When billionaire philanthropist Joan Kroc – widow of Ray Kroc, founder of McDonald's restaurants – was touring San Diego with the city's mayor in the early 1990s, she witnessed a situation that moved her to create a life-changing facility for people who were in need of assistance. That decision paved the way for The Salvation Army Ray and Joan Kroc Corps Community Centers, now found in locations across America.
One fortunate community to receive funding for a Kroc Center is Augusta, Georgia. Celebrating its opening in August, 2011, this multi-purpose facility features a variety of activities for all ages. Mondo Sport Impact flooring in the fitness areas gives a colorful addition this state-of-the-art complex.
When Mrs. Kroc passed away in October 2003, she left $1.8 billion to the Salvation Army to build more community centers – the largest gift in the organization's history, and the largest donation ever given to a single charity at one time.
In addition to the original construction funding of $33.9 million, The Salvation Army in Augusta received a permanent operations endowment of over $55 million. Through the co-operative efforts of Barker Rinker Seacat Architecture in association with Cheatham Fletcher Scott Architects, innovative designs were created to make this center a welcome addition to the community.
“The 82,000 square-foot, single-story Kroc Center in Augusta has two sides – a community wing and a recreation wing," says Keith Hayes, partner and project manager with Barker Rinker Seacat Architecture, the Design Architect. “The 400-seat corps chapel provides weekly services and community gathering. This side of the building also includes a banquet hall with a commercial kitchen, academic and music classrooms, party rooms, child sitting and administration offices.
Hayes says the recreation side of the complex includes a two-court gymnasium, a weight room and fitness center, an aerobic and dance studio, plus locker rooms and family changing rooms. The leisure pool features a waterslide, current channel and indoor spas.
The designers chose Mondo Sport Impact to be installed in many of the rooms, particularly those that included exercise equipment. "Mondo is a preferred provider for the southern territory of The Salvation Army," says Hayes. "As a specialized architecture firm, we design a lot of recreational facilities and we know Mondo has a great product. In this case, The Salvation Army had long been aware of the durability of Mondo flooring and requested we write our specifications around Mondo options."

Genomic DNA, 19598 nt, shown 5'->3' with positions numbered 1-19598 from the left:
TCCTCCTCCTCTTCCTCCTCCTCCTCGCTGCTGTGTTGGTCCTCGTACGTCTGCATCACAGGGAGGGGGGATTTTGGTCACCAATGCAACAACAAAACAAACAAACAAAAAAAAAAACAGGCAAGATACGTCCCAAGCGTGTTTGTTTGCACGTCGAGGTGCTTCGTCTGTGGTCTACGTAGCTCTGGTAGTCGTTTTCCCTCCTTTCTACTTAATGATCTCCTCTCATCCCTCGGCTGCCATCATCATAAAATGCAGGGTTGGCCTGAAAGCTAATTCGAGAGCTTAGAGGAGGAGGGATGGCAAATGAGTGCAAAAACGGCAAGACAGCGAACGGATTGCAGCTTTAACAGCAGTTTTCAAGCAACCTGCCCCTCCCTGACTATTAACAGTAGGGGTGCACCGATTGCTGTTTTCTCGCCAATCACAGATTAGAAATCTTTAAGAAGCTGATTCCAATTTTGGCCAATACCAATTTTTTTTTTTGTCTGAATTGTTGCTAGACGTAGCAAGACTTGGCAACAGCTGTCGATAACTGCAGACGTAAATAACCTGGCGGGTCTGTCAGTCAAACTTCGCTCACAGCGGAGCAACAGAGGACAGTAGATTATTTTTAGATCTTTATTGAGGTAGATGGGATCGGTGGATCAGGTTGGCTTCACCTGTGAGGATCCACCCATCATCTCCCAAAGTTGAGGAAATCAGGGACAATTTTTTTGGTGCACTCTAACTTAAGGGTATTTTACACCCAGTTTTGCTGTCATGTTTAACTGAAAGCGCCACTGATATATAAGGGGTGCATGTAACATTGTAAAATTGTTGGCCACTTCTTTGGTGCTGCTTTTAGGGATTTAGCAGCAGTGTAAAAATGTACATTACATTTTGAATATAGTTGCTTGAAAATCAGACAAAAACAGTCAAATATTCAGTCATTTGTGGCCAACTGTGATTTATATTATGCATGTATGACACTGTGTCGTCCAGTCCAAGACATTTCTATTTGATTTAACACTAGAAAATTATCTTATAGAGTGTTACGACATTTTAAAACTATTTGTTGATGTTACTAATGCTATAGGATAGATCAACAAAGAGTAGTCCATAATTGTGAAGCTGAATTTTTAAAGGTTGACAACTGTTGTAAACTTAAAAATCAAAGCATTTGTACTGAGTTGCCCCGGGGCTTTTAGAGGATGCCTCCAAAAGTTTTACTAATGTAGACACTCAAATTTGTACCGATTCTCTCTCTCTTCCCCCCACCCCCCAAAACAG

With a wide variety of users coming through the facility, it was important to choose products that could withstand the test of time. "We chose the Sport Impact because it has good durability and resilience. With the combination of exercise machines and free weights, we were confident the Sport Impact flooring could handle a lot of foot traffic."
He adds the antimicrobial and antibacterial properties of the flooring make it a healthier product for people who are working out. "The other benefit of Mondo flooring is the low maintenance factor, which is also helps with the budget."
Hayes says his firm often aims to make a statement in their projects. "We like to use color in our designs. In the case of The Salvation Army Kroc Center in Augusta, we included a band of red, green, and blue that run throughout the complex to provide patterning on the floor."
The Salvation Army Ray and Joan Kroc Corps Community Center in Augusta is a collective campus of buildings on a 17 acre site. Located along the Augusta Canal in the historic mill community of Harrisburg, the structures are designed to complement the nearby Sibley Mill and King Mill, two historical fabric and textile production facilities.
“We have designed many of the Kroc Centers nationwide and each one reflects the context of the area in which they are built – whether it is in the north, south, east or western region of the United States,” says Hayes. “The Augusta Center is in a beautiful, southern historic area of Georgia. It is built on an American Revolutionary War site, across from a Confederate Armory that was built from scratch. A smoke stack remains from the Armory, with a couple of brick mills behind, so we adjusted the style of the architecture to reflect the history of the place.”
The Salvation Army Ray and Joan Kroc Corps Community Center of Augusta’s vision is to provide excellent programs, facilities and services that will promote positive life changing experiences for all people of the Greater Augusta Area.